Feasta supports agroecological farming as a vital part of the transition to a wellbeing economy. Agroecology is a holistic approach that seeks to reconcile agriculture and local communities with natural processes, for the common benefit of nature and livelihoods.

Within Ireland, we collaborate with the Irish farmer’s group Talamh Beo, which is a member of the global agroecological farming group La Via Campesina.

If you’re a farmer in Ireland and you’re interested in getting practical information on agroecology, exchanging experience-based insights and contributing to the global agroecology movement, you can join Talamh Beo here.

Talamh Beo core

Resilience and Well Being Group

Humanity is faced with a series of devastating challenges that will utterly change our civilisation and dramatically impact our everyday life. These interrelated challenges include climate breakdown, bio-diversity collapse, resource scarcity, economic collapse, war and political instability. The central cause to these problems is the unsustainable economic path we are following which is depleting the natural world, causing a dangerous climate and creating huge social inequality. We are entering a period of ‘unravelling’ and collapse which we are not prepared for.

The work of this Feasta group is focused on understanding the psychological roots of our current predicament and learning …

Beyond Extractivism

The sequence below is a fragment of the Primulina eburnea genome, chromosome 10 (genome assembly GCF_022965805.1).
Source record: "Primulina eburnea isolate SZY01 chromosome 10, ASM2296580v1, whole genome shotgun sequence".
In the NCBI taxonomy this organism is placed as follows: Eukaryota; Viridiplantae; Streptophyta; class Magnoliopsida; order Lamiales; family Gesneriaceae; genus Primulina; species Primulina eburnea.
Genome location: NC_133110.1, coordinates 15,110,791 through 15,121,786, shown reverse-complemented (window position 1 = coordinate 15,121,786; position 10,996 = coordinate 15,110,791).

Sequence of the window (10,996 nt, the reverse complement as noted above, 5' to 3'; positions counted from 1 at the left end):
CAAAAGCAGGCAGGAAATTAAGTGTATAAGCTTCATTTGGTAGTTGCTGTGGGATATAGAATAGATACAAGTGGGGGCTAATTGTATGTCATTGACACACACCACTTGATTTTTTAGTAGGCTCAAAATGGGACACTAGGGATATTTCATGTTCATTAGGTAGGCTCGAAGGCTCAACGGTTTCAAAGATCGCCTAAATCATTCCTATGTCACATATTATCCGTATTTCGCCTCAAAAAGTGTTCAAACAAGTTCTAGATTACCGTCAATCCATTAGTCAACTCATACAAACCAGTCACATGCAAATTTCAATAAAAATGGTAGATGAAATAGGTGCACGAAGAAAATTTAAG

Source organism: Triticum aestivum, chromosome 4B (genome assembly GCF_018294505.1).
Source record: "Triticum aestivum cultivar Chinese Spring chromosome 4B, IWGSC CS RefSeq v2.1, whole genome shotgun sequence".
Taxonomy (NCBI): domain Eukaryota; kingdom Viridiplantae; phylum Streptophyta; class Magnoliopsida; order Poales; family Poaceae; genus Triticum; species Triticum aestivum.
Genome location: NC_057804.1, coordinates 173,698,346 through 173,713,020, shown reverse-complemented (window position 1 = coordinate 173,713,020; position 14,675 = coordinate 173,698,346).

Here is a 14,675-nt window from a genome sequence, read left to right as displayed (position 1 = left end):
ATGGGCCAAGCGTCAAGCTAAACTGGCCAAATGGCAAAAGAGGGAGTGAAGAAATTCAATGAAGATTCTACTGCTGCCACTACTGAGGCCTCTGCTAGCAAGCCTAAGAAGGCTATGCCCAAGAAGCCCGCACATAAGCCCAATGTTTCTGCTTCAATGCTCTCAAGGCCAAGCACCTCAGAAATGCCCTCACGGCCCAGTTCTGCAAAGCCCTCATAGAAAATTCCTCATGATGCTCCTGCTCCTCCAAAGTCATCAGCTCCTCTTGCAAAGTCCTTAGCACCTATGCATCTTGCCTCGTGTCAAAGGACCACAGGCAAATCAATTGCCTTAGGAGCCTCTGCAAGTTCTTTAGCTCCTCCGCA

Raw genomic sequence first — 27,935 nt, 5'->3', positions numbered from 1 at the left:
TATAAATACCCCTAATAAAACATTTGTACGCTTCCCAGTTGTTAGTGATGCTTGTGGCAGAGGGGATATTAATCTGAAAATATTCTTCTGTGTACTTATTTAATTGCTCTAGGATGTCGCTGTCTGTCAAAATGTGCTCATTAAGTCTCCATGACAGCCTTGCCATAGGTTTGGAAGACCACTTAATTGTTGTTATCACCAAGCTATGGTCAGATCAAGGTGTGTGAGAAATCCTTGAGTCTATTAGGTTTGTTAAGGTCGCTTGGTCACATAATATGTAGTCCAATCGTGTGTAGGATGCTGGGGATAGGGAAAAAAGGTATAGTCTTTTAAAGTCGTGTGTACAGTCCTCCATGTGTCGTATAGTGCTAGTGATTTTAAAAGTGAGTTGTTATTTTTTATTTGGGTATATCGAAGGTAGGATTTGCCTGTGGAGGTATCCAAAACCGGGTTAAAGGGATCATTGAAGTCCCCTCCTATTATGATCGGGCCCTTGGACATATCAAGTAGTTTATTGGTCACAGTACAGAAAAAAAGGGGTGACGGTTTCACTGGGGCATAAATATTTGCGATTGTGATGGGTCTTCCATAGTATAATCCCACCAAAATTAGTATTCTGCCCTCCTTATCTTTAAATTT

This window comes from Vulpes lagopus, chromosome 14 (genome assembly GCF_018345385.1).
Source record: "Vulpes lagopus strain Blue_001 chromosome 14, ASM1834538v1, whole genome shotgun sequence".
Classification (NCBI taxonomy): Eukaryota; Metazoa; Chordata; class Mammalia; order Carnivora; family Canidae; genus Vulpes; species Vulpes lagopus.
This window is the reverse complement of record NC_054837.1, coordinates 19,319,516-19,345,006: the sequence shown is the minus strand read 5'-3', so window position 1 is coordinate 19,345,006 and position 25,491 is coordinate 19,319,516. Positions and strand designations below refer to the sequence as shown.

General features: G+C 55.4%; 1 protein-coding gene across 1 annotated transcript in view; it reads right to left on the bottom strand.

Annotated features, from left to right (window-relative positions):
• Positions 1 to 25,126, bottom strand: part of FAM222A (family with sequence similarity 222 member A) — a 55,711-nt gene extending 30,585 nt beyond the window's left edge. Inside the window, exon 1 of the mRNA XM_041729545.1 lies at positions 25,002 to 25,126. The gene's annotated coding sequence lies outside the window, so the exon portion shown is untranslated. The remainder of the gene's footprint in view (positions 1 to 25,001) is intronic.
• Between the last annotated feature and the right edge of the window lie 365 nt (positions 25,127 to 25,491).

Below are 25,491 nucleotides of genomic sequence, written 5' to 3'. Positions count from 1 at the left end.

Working towards a sufficiency-based approach to the extraction and use of resources

Feasta is working with partner organisations to identify and address the economic dynamics that are encouraging the current rush to mineral prospecting and mining, both in Ireland and elsewhere.

While it is clear that everyone on the planet needs access to a certain amount of energy and resources in order to live a decent and dignified life, we believe it is dangerously erroneous to assume that overall energy and resource use must (and can) therefore remain at its present high level, or indeed increase.

Rather than planning for …

Healthy Habitats

Environmental action is often framed in terms of improving single metrics such as carbon or nitrogen. Yet this approach risks inadvertently causing damage by over-emphasising one metric at the expense of the overall ecosystem.
For example, poorly-managed efforts to decarbonise through reforestation can result in the planting of non-native monocultures, which compromise soil health and undermine biodiversity.

It’s clearly vital that we take as holistic an approach as possible to healing breaches in planetary boundaries. A more detailed discussion on this subject can be found here.

Parallel to the need to avoid over-simplifications and reliance on one metric,